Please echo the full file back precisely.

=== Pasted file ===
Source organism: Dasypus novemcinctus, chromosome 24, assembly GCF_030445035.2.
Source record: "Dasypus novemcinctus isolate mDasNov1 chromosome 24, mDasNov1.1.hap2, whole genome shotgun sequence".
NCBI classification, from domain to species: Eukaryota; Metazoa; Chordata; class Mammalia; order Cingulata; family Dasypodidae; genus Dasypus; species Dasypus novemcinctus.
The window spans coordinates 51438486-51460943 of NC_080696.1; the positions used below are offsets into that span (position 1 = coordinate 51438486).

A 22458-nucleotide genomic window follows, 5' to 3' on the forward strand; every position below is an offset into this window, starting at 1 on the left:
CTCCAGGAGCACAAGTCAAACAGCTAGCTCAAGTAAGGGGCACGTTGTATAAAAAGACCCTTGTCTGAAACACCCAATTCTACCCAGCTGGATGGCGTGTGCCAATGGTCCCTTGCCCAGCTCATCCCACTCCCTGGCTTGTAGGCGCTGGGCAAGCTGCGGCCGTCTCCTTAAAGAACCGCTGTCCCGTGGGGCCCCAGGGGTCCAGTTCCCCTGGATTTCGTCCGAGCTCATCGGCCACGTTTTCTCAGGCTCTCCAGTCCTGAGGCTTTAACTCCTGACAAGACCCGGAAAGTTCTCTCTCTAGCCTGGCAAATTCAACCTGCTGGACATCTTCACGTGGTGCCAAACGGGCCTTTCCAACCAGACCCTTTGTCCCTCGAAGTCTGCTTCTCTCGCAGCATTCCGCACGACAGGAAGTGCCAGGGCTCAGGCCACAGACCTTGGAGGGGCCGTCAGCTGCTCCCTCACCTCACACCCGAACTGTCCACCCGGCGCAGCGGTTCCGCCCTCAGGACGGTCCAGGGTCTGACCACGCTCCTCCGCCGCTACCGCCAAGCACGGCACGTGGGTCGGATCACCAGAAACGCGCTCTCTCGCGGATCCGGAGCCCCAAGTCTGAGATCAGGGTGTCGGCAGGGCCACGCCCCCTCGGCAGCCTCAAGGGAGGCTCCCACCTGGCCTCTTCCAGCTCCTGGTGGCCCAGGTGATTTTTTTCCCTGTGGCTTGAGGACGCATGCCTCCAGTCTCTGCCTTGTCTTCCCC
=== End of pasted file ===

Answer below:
Source organism: Dasypus novemcinctus, chromosome 24, assembly GCF_030445035.2.
Source record: "Dasypus novemcinctus isolate mDasNov1 chromosome 24, mDasNov1.1.hap2, whole genome shotgun sequence".
NCBI classification, from domain to species: Eukaryota; Metazoa; Chordata; class Mammalia; order Cingulata; family Dasypodidae; genus Dasypus; species Dasypus novemcinctus.
The window spans coordinates 51438486-51460943 of NC_080696.1; the positions used below are offsets into that span (position 1 = coordinate 51438486).

A 22458-nucleotide genomic window follows, 5' to 3' on the forward strand; every position below is an offset into this window, starting at 1 on the left:
CTCCAGGAGCACAAGTCAAACAGCTAGCTCAAGTAAGGGGCACGTTGTATAAAAAGACCCTTGTCTGAAACACCCAATTCTACCCAGCTGGATGGCGTGTGCCAATGGTCCCTTGCCCAGCTCATCCCACTCCCTGGCTTGTAGGCGCTGGGCAAGCTGCGGCCGTCTCCTTAAAGAACCGCTGTCCCGTGGGGCCCCAGGGGTCCAGTTCCCCTGGATTTCGTCCGAGCTCATCGGCCACGTTTTCTCAGGCTCTCCAGTCCTGAGGCTTTAACTCCTGACAAGACCCGGAAAGTTCTCTCTCTAGCCTGGCAAATTCAACCTGCTGGACATCTTCACGTGGTGCCAAACGGGCCTTTCCAACCAGACCCTTTGTCCCTCGAAGTCTGCTTCTCTCGCAGCATTCCGCACGACAGGAAGTGCCAGGGCTCAGGCCACAGACCTTGGAGGGGCCGTCAGCTGCTCCCTCACCTCACACCCGAACTGTCCACCCGGCGCAGCGGTTCCGCCCTCAGGACGGTCCAGGGTCTGACCACGCTCCTCCGCCGCTACCGCCAAGCACGGCACGTGGGTCGGATCACCAGAAACGCGCTCTCTCGCGGATCCGGAGCCCCAAGTCTGAGATCAGGGTGTCGGCAGGGCCACGCCCCCTCGGCAGCCTCAAGGGAGGCTCCCACCTGGCCTCTTCCAGCTCCTGGTGGCCCAGGTGATTTTTTTCCCTGTGGCTTGAGGACGCATGCCTCCAGTCTCTGCCTTGTCTTCCCC